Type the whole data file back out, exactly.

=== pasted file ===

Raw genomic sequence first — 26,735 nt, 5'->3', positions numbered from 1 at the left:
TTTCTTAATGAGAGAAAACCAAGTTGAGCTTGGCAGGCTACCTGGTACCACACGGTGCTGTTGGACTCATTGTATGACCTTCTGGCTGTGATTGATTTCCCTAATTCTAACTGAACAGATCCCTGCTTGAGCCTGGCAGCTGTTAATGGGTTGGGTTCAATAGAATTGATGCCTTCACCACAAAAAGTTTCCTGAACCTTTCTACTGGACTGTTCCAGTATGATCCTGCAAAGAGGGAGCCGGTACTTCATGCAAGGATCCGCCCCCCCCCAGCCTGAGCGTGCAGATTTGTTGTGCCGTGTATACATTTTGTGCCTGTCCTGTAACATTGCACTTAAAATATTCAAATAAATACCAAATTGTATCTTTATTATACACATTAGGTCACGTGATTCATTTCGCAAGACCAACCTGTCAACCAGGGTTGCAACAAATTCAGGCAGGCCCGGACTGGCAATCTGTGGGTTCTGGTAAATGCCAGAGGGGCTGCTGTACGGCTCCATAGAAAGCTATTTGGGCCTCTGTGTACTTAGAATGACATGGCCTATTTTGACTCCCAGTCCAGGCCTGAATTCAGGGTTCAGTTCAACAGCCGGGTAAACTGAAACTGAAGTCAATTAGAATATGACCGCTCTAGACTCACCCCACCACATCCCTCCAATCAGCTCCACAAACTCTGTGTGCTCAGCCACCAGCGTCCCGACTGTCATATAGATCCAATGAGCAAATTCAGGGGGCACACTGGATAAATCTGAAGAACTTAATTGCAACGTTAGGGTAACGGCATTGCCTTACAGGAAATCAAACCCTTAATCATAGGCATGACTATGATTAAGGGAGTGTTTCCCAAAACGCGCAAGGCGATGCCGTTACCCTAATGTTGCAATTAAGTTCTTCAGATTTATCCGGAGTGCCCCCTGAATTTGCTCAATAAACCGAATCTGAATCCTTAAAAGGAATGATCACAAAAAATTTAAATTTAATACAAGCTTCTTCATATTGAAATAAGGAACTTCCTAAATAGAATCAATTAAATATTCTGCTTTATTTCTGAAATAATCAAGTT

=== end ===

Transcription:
Raw genomic sequence first — 26,735 nt, 5'->3', positions numbered from 1 at the left:
TTTCTTAATGAGAGAAAACCAAGTTGAGCTTGGCAGGCTACCTGGTACCACACGGTGCTGTTGGACTCATTGTATGACCTTCTGGCTGTGATTGATTTCCCTAATTCTAACTGAACAGATCCCTGCTTGAGCCTGGCAGCTGTTAATGGGTTGGGTTCAATAGAATTGATGCCTTCACCACAAAAAGTTTCCTGAACCTTTCTACTGGACTGTTCCAGTATGATCCTGCAAAGAGGGAGCCGGTACTTCATGCAAGGATCCGCCCCCCCCCAGCCTGAGCGTGCAGATTTGTTGTGCCGTGTATACATTTTGTGCCTGTCCTGTAACATTGCACTTAAAATATTCAAATAAATACCAAATTGTATCTTTATTATACACATTAGGTCACGTGATTCATTTCGCAAGACCAACCTGTCAACCAGGGTTGCAACAAATTCAGGCAGGCCCGGACTGGCAATCTGTGGGTTCTGGTAAATGCCAGAGGGGCTGCTGTACGGCTCCATAGAAAGCTATTTGGGCCTCTGTGTACTTAGAATGACATGGCCTATTTTGACTCCCAGTCCAGGCCTGAATTCAGGGTTCAGTTCAACAGCCGGGTAAACTGAAACTGAAGTCAATTAGAATATGACCGCTCTAGACTCACCCCACCACATCCCTCCAATCAGCTCCACAAACTCTGTGTGCTCAGCCACCAGCGTCCCGACTGTCATATAGATCCAATGAGCAAATTCAGGGGGCACACTGGATAAATCTGAAGAACTTAATTGCAACGTTAGGGTAACGGCATTGCCTTACAGGAAATCAAACCCTTAATCATAGGCATGACTATGATTAAGGGAGTGTTTCCCAAAACGCGCAAGGCGATGCCGTTACCCTAATGTTGCAATTAAGTTCTTCAGATTTATCCGGAGTGCCCCCTGAATTTGCTCAATAAACCGAATCTGAATCCTTAAAAGGAATGATCACAAAAAATTTAAATTTAATACAAGCTTCTTCATATTGAAATAAGGAACTTCCTAAATAGAATCAATTAAATATTCTGCTTTATTTCTGAAATAATCAAGTT